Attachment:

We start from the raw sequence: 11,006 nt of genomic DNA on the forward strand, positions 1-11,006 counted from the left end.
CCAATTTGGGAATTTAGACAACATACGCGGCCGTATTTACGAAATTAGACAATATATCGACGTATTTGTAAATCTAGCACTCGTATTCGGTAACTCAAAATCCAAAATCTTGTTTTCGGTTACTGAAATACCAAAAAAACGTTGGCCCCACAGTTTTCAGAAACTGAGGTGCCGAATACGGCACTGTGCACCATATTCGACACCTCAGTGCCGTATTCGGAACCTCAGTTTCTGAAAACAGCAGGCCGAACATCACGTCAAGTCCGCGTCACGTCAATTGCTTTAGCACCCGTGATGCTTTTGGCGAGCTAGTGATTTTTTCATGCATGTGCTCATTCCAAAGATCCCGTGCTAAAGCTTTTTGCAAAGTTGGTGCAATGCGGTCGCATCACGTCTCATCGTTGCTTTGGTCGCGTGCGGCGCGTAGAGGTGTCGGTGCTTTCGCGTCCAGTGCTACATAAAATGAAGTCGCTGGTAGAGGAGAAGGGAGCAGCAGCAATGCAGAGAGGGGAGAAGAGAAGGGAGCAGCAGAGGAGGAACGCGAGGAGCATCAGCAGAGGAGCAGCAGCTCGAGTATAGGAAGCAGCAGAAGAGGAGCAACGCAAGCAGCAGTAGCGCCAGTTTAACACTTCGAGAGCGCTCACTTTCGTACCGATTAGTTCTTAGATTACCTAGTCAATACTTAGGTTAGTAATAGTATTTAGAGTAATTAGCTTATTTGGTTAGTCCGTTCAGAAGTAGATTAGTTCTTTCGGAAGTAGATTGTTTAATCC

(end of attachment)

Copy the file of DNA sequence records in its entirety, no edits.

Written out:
We start from the raw sequence: 11,006 nt of genomic DNA on the forward strand, positions 1-11,006 counted from the left end.
CCAATTTGGGAATTTAGACAACATACGCGGCCGTATTTACGAAATTAGACAATATATCGACGTATTTGTAAATCTAGCACTCGTATTCGGTAACTCAAAATCCAAAATCTTGTTTTCGGTTACTGAAATACCAAAAAAACGTTGGCCCCACAGTTTTCAGAAACTGAGGTGCCGAATACGGCACTGTGCACCATATTCGACACCTCAGTGCCGTATTCGGAACCTCAGTTTCTGAAAACAGCAGGCCGAACATCACGTCAAGTCCGCGTCACGTCAATTGCTTTAGCACCCGTGATGCTTTTGGCGAGCTAGTGATTTTTTCATGCATGTGCTCATTCCAAAGATCCCGTGCTAAAGCTTTTTGCAAAGTTGGTGCAATGCGGTCGCATCACGTCTCATCGTTGCTTTGGTCGCGTGCGGCGCGTAGAGGTGTCGGTGCTTTCGCGTCCAGTGCTACATAAAATGAAGTCGCTGGTAGAGGAGAAGGGAGCAGCAGCAATGCAGAGAGGGGAGAAGAGAAGGGAGCAGCAGAGGAGGAACGCGAGGAGCATCAGCAGAGGAGCAGCAGCTCGAGTATAGGAAGCAGCAGAAGAGGAGCAACGCAAGCAGCAGTAGCGCCAGTTTAACACTTCGAGAGCGCTCACTTTCGTACCGATTAGTTCTTAGATTACCTAGTCAATACTTAGGTTAGTAATAGTATTTAGAGTAATTAGCTTATTTGGTTAGTCCGTTCAGAAGTAGATTAGTTCTTTCGGAAGTAGATTGTTTAATCC